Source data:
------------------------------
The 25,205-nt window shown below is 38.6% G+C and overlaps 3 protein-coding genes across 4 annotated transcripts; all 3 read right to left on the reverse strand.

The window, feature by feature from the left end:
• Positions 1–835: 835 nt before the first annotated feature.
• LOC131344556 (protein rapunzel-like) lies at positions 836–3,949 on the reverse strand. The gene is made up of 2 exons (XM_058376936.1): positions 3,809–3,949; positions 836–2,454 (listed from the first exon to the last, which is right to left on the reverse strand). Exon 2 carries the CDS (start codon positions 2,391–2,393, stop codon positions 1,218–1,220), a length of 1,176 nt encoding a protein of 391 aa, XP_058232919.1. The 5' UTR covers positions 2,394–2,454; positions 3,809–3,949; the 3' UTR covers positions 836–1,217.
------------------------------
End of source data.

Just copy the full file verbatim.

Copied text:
The 25,205-nt window shown below is 38.6% G+C and overlaps 3 protein-coding genes across 4 annotated transcripts; all 3 read right to left on the reverse strand.

The window, feature by feature from the left end:
• Positions 1–835: 835 nt before the first annotated feature.
• LOC131344556 (protein rapunzel-like) lies at positions 836–3,949 on the reverse strand. The gene is made up of 2 exons (XM_058376936.1): positions 3,809–3,949; positions 836–2,454 (listed from the first exon to the last, which is right to left on the reverse strand). Exon 2 carries the CDS (start codon positions 2,391–2,393, stop codon positions 1,218–1,220), a length of 1,176 nt encoding a protein of 391 aa, XP_058232919.1. The 5' UTR covers positions 2,394–2,454; positions 3,809–3,949; the 3' UTR covers positions 836–1,217.